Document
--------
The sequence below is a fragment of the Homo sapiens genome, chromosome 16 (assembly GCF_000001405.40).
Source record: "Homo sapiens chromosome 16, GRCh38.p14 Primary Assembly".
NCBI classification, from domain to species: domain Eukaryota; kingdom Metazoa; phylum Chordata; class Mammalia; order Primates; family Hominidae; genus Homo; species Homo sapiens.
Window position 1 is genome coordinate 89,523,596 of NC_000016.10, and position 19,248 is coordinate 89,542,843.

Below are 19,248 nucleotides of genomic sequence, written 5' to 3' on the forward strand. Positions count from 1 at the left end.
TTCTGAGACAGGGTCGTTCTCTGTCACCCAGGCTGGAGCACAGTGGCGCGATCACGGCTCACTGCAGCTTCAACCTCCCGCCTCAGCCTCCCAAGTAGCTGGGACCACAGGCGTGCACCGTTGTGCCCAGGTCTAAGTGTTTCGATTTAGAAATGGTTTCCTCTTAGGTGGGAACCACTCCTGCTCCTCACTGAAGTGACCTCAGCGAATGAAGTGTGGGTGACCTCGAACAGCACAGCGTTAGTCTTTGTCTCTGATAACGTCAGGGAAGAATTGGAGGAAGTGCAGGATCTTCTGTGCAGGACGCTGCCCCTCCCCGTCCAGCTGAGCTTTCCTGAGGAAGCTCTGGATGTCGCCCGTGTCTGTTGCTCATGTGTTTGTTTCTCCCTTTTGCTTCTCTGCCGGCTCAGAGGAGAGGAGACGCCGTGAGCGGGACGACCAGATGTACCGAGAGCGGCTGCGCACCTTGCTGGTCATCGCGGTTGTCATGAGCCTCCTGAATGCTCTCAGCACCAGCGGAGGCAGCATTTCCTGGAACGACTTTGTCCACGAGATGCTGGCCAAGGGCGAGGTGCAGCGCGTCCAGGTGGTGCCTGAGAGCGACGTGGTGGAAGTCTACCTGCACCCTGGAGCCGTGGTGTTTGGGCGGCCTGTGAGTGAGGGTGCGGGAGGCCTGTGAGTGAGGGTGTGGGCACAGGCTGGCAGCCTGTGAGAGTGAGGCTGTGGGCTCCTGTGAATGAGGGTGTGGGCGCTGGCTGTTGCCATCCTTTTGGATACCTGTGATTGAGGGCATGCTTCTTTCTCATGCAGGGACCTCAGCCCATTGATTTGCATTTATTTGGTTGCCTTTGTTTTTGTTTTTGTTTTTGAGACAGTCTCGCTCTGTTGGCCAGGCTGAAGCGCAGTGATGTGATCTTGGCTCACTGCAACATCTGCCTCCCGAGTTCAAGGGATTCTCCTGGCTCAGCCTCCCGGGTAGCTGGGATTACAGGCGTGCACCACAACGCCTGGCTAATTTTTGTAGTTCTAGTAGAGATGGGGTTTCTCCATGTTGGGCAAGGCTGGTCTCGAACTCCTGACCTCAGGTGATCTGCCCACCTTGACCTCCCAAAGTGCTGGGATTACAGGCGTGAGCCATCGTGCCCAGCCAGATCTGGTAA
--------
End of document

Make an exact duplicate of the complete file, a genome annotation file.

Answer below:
The sequence below is a fragment of the Homo sapiens genome, chromosome 16 (assembly GCF_000001405.40).
Source record: "Homo sapiens chromosome 16, GRCh38.p14 Primary Assembly".
NCBI classification, from domain to species: domain Eukaryota; kingdom Metazoa; phylum Chordata; class Mammalia; order Primates; family Hominidae; genus Homo; species Homo sapiens.
Window position 1 is genome coordinate 89,523,596 of NC_000016.10, and position 19,248 is coordinate 89,542,843.

Below are 19,248 nucleotides of genomic sequence, written 5' to 3' on the forward strand. Positions count from 1 at the left end.
TTCTGAGACAGGGTCGTTCTCTGTCACCCAGGCTGGAGCACAGTGGCGCGATCACGGCTCACTGCAGCTTCAACCTCCCGCCTCAGCCTCCCAAGTAGCTGGGACCACAGGCGTGCACCGTTGTGCCCAGGTCTAAGTGTTTCGATTTAGAAATGGTTTCCTCTTAGGTGGGAACCACTCCTGCTCCTCACTGAAGTGACCTCAGCGAATGAAGTGTGGGTGACCTCGAACAGCACAGCGTTAGTCTTTGTCTCTGATAACGTCAGGGAAGAATTGGAGGAAGTGCAGGATCTTCTGTGCAGGACGCTGCCCCTCCCCGTCCAGCTGAGCTTTCCTGAGGAAGCTCTGGATGTCGCCCGTGTCTGTTGCTCATGTGTTTGTTTCTCCCTTTTGCTTCTCTGCCGGCTCAGAGGAGAGGAGACGCCGTGAGCGGGACGACCAGATGTACCGAGAGCGGCTGCGCACCTTGCTGGTCATCGCGGTTGTCATGAGCCTCCTGAATGCTCTCAGCACCAGCGGAGGCAGCATTTCCTGGAACGACTTTGTCCACGAGATGCTGGCCAAGGGCGAGGTGCAGCGCGTCCAGGTGGTGCCTGAGAGCGACGTGGTGGAAGTCTACCTGCACCCTGGAGCCGTGGTGTTTGGGCGGCCTGTGAGTGAGGGTGCGGGAGGCCTGTGAGTGAGGGTGTGGGCACAGGCTGGCAGCCTGTGAGAGTGAGGCTGTGGGCTCCTGTGAATGAGGGTGTGGGCGCTGGCTGTTGCCATCCTTTTGGATACCTGTGATTGAGGGCATGCTTCTTTCTCATGCAGGGACCTCAGCCCATTGATTTGCATTTATTTGGTTGCCTTTGTTTTTGTTTTTGTTTTTGAGACAGTCTCGCTCTGTTGGCCAGGCTGAAGCGCAGTGATGTGATCTTGGCTCACTGCAACATCTGCCTCCCGAGTTCAAGGGATTCTCCTGGCTCAGCCTCCCGGGTAGCTGGGATTACAGGCGTGCACCACAACGCCTGGCTAATTTTTGTAGTTCTAGTAGAGATGGGGTTTCTCCATGTTGGGCAAGGCTGGTCTCGAACTCCTGACCTCAGGTGATCTGCCCACCTTGACCTCCCAAAGTGCTGGGATTACAGGCGTGAGCCATCGTGCCCAGCCAGATCTGGTAA